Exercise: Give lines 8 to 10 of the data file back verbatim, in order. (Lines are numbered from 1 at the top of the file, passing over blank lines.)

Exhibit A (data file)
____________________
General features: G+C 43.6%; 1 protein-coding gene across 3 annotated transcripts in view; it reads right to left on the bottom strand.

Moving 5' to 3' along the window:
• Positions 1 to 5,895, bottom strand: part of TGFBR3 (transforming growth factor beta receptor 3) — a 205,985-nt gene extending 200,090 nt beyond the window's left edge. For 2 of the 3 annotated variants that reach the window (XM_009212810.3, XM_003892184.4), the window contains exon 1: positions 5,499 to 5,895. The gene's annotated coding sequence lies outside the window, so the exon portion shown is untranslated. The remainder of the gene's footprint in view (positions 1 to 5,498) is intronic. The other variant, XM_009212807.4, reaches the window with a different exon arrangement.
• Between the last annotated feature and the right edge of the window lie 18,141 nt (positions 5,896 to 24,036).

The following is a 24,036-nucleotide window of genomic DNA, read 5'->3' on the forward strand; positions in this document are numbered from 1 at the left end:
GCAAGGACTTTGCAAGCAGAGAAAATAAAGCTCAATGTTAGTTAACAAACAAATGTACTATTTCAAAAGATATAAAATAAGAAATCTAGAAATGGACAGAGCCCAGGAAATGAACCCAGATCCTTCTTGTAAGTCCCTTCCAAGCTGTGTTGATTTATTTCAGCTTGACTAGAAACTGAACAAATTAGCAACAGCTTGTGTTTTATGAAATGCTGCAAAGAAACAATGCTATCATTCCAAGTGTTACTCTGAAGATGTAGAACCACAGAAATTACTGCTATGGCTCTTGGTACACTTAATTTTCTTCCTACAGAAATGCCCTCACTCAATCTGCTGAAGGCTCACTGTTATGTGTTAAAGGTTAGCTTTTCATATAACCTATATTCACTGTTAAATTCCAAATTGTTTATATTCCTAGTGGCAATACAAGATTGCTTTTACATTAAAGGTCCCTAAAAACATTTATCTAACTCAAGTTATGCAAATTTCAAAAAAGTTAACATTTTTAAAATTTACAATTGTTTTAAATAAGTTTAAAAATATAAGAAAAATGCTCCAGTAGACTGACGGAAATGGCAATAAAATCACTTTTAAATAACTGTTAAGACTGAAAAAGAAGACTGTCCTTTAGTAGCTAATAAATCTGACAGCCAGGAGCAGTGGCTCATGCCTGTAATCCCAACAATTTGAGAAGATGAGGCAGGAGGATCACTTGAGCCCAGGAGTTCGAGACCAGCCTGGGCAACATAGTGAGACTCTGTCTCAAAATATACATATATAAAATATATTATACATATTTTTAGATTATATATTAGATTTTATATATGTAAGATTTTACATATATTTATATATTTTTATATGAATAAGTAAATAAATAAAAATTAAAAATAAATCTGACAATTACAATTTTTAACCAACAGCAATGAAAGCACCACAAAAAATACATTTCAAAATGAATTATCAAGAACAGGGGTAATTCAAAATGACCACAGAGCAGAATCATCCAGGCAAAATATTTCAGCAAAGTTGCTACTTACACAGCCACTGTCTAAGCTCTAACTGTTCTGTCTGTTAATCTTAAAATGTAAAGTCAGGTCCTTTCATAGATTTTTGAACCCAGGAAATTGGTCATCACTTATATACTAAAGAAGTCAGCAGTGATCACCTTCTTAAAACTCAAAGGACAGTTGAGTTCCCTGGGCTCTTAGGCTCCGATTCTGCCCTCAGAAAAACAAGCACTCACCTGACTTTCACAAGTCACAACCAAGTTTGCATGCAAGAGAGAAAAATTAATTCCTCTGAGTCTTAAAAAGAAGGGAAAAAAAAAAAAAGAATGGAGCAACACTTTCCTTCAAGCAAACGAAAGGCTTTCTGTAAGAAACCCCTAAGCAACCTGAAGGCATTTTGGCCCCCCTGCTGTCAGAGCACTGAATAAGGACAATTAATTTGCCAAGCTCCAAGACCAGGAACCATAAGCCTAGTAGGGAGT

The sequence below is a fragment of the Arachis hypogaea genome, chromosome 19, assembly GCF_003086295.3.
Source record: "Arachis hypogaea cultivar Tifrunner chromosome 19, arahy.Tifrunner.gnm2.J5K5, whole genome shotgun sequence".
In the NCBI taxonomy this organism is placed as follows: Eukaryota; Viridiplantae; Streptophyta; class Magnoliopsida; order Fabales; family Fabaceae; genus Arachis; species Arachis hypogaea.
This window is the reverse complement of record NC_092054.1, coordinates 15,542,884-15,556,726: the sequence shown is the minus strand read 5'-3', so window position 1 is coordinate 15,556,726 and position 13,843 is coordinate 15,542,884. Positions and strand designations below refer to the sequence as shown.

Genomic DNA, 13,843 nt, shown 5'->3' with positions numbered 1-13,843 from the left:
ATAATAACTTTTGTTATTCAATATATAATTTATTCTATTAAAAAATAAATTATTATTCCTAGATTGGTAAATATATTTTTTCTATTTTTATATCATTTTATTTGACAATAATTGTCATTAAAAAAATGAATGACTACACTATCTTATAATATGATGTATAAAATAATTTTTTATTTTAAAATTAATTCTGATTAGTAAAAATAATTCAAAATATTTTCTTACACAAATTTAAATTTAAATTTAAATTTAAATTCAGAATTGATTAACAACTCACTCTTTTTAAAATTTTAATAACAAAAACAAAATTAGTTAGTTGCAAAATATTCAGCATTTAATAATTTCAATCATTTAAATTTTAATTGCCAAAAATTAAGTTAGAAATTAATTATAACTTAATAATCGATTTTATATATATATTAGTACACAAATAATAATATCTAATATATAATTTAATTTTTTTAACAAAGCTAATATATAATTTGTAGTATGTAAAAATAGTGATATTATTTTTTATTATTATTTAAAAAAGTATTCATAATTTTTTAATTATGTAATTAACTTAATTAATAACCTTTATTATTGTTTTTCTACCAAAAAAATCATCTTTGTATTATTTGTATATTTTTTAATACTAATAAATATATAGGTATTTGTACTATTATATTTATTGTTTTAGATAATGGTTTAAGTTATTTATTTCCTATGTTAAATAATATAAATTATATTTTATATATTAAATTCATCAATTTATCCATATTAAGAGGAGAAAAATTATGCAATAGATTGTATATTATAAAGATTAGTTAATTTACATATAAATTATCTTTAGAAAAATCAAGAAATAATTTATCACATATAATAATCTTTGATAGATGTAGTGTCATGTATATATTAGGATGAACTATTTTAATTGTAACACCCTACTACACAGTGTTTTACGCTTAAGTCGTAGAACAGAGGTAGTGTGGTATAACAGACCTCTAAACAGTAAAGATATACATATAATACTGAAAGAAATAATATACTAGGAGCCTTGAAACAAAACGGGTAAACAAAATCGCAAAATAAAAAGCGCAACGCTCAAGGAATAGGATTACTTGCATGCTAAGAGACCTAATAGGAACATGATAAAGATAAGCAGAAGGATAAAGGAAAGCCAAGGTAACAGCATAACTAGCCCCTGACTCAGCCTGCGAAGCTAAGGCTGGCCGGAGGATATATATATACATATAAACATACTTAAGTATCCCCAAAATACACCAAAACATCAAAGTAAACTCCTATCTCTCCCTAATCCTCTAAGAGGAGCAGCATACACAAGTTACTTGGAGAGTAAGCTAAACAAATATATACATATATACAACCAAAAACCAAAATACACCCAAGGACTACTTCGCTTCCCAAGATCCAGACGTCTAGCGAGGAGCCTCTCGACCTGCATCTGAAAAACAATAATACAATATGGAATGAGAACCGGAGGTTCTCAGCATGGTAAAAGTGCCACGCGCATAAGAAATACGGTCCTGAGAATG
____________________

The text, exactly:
Source record: "Arachis hypogaea cultivar Tifrunner chromosome 19, arahy.Tifrunner.gnm2.J5K5, whole genome shotgun sequence".
In the NCBI taxonomy this organism is placed as follows: Eukaryota; Viridiplantae; Streptophyta; class Magnoliopsida; order Fabales; family Fabaceae; genus Arachis; species Arachis hypogaea.
This window is the reverse complement of record NC_092054.1, coordinates 15,542,884-15,556,726: the sequence shown is the minus strand read 5'-3', so window position 1 is coordinate 15,556,726 and position 13,843 is coordinate 15,542,884. Positions and strand designations below refer to the sequence as shown.